A soon-to-expire tax break for troubled homeowners is helping drive a spurt in “short sales.”
During the three months ended Sept. 30, short sales in which homeowners had fallen behind on mortgage payments soared 22% over last year, according to a report released Thursday by online marketing company RealtyTrac. By comparison, short sales by people current on their payments went up 17%.
In a short sale, homeowners sell at a price that is less than what they owe the bank, and the bank agrees to absorb the loss. The bank unloads the house and the homeowner gets out of a mortgage he can’t afford.
And currently, homeowners don’t have to pay federal tax on the unpaid mortgage debt because of a bailout-era law known as the federal Mortgage Debt Forgiveness Act.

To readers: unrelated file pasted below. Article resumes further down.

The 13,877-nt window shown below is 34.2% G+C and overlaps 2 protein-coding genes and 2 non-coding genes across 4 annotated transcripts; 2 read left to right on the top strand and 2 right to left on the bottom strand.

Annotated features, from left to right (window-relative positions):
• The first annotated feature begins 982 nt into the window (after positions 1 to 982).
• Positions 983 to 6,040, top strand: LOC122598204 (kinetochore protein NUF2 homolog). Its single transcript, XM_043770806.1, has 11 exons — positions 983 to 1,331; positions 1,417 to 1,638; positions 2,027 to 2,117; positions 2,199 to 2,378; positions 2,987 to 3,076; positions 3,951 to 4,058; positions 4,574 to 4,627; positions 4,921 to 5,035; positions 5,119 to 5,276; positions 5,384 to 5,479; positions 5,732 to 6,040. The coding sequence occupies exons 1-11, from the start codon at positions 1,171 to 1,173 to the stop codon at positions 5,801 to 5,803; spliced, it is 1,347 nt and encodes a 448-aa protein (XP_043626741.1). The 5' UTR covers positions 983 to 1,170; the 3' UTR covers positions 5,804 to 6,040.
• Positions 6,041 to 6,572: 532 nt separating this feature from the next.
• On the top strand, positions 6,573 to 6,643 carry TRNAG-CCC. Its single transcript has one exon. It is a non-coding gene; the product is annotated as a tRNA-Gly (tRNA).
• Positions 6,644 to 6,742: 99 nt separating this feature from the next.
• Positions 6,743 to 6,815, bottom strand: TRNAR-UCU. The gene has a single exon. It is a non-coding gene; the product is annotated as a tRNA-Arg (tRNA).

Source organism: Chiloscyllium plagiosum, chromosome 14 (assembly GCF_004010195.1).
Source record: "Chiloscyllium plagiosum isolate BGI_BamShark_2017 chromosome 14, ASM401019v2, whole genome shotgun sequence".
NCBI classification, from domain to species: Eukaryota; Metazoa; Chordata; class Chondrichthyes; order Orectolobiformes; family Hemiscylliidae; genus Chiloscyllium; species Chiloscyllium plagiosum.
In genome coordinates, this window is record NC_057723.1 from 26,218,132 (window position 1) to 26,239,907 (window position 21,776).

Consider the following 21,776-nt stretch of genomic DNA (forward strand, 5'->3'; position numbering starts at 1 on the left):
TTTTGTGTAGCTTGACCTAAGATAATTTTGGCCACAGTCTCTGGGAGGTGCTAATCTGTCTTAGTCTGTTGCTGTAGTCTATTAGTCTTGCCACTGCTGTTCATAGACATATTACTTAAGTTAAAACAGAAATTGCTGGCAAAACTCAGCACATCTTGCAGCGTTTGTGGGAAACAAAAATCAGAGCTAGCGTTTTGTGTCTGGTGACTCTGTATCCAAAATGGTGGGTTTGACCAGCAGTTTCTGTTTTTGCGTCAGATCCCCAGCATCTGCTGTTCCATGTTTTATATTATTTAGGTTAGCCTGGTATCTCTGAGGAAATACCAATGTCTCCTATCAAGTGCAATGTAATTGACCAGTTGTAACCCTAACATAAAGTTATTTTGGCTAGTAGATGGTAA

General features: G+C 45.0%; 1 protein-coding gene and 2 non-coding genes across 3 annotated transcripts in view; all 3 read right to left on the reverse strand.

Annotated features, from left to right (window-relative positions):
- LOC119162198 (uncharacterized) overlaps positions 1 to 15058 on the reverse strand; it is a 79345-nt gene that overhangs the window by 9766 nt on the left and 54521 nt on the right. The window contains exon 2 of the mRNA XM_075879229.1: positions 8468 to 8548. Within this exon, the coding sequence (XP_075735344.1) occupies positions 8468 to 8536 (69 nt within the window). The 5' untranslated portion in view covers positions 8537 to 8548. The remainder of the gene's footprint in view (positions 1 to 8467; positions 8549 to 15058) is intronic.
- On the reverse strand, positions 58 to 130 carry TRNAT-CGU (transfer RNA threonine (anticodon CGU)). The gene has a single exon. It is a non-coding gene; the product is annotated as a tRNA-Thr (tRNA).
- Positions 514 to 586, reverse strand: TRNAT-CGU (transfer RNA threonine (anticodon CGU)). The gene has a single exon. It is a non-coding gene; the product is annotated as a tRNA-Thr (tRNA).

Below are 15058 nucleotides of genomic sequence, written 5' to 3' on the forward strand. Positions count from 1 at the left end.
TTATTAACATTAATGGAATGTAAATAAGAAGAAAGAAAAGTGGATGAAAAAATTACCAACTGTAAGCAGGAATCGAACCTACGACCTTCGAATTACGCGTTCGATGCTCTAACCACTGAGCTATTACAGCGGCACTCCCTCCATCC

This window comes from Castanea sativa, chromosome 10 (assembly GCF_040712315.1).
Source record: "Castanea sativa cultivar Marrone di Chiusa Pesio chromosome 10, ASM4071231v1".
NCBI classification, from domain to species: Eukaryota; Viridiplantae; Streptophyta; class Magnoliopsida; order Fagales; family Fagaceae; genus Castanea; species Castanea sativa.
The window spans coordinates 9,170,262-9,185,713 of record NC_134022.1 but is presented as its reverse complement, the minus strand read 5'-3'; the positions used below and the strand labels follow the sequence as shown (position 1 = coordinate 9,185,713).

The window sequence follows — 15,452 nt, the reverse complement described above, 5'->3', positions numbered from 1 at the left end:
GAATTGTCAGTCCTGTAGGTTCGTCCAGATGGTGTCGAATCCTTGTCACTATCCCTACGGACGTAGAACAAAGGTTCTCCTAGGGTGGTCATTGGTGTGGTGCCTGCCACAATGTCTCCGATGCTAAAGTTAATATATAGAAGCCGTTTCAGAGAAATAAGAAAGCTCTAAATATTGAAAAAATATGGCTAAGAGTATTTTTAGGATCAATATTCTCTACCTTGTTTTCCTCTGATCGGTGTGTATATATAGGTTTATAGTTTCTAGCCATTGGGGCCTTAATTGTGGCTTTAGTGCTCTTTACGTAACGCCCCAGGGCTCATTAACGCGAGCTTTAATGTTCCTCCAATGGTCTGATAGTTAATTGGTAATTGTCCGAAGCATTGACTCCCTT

But the act expires on Dec. 31 and, unless it is extended, the IRS in January will start treating unpaid mortgage debt as taxable income for many borrowers. The average amount of forgiven debt in a short sale is about $95,000, according to Blomquist. The tax on that could go as high as $33,250, even more if the Bush tax cuts expire.
Source: NEW YORK (CNNMoney).